Though Staton was performing Gospel music, she was not treated with much ‘christian charity’ within the music industry, rarely being paid for her performances and often having to rely on the compassion of more senior members of the traveling ensemble to get by. When Staton turned seventeen, she left show business for a relationship with the late Lou Rawls, but the relationship did not last long and Staton soon married another man, by whom she became pregnant. The two married and had three more children, but the relationship ended when Staton could take no more of her spouse's violence. Having witnessed the rise of her fellow gospel circuit performers, Staton, who had been out of the music scene for some seven years decided to relieve her itch to perform by gigging at local clubs. It was at one such performance that Staton met the blind soulster Clarence Carter who married her and secured for her a recording contract with Rick Hall's Fame Records. In 1969, Staton foreshadowed her 1970 Muscle Shoals release, ‘I'm just a prisoner’, with the single ‘I’ rather be an old man's sweetheart (than a young man's fool)’. The single went on to become Staton's first platinum record and the album sold nearly as many copies in its first six months of circulation. For the next three years, she returned to her southern roots frequently, transforming classic Country such as ‘Stand By Your Man’ into soul-stirring r&b hits. Staton explained the appeal of Country music to the tennessean, ‘Country music tells stories…the lyrical tradition is so rich. A Ccountry song always has a beginning, a middle and an end’.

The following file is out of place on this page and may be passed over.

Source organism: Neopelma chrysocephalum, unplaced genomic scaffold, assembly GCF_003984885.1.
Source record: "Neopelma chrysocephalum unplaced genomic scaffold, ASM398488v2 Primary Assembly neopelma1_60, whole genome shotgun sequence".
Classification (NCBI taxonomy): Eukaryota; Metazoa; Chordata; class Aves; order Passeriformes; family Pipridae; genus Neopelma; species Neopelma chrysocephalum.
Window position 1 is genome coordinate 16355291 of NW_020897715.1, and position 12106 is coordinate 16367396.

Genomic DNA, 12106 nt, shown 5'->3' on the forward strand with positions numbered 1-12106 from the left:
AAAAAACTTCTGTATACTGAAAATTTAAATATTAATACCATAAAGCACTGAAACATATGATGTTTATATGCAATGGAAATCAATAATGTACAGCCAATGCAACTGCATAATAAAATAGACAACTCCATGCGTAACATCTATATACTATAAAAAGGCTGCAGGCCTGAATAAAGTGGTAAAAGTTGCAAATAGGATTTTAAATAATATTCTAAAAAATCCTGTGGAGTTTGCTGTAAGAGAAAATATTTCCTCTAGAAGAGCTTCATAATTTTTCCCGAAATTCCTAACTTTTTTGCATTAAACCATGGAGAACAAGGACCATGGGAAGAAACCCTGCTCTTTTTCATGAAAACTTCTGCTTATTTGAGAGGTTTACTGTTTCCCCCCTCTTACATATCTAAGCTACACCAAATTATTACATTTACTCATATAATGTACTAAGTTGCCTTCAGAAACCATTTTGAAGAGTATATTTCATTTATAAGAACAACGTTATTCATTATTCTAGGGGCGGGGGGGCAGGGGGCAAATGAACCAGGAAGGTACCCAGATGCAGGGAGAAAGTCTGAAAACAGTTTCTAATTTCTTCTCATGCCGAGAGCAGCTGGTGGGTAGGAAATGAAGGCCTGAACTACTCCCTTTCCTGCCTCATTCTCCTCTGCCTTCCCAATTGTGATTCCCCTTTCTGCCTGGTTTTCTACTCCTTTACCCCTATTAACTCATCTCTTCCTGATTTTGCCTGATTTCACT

After the birth of her last child, Staton reports that husband Clarence became a fillanderer whose womanizing ways she could not abide. The two divorced and Staton came to be romantically linked, in the press, with Al Green, Johnny Taylor and Eddie Levert. In 1974, Staton signed to Warner Bros. and, two years later, released one of her signature songs, ‘Young Hearts Run Free’. With the release Staton was catapulted, once again, from a genre which she had already conquered to a genre that she would quickly come to dominate. Alongside Disco Divas as Donna Summer, Gloria Gaynor, Cheryl Lynn and Evelyn King, Staton became a club staple. The little girl who'd once been frightened by the religious zeal of her congregational audience now stood under a mirrored ball with throngs of gay and straight disco denizens writhing at her feet, entranced by the beauty and power of her voice. Performances at churches were replaced with spots on American Bandstand and the still steady going Soul Train. Staton described her third husband, Jimmy, as ‘a pimp and a hustler’, to the big issue's Tina Jackson, in 1999. ‘It was the worst mistake I ever made in my whole life…he was a big cocaine user and carried a gun. I was often frightened that he would kill me’. Though Staton's career was riding high, her troubled love life and a growing dependency on alcohol threatened to ruin everything. ‘Alcohol became my husband, my lover, my kids, my comforter, my god. I worshipped alcohol. Ii couldn't get up in the morning without a drink’, she admitted in her interview with the tennessean. A fourth marriage – this time to Diana Ross’ drummer, John Susswell – seemed to be the straw that would break the camel's back. Himself, a serious cocaine user, it seemed unlikely that Sussell would be able to provide the stability that Staton so badly needed in her life. The two, however, were able to turn their lives around, abandoning their respective addictions, and re-dedicating their lives to their religion. The pair became pastors at an Atlanta church and, to reflect her recent lifestyle change, Staton stopped singing ‘secular’ music in 1982.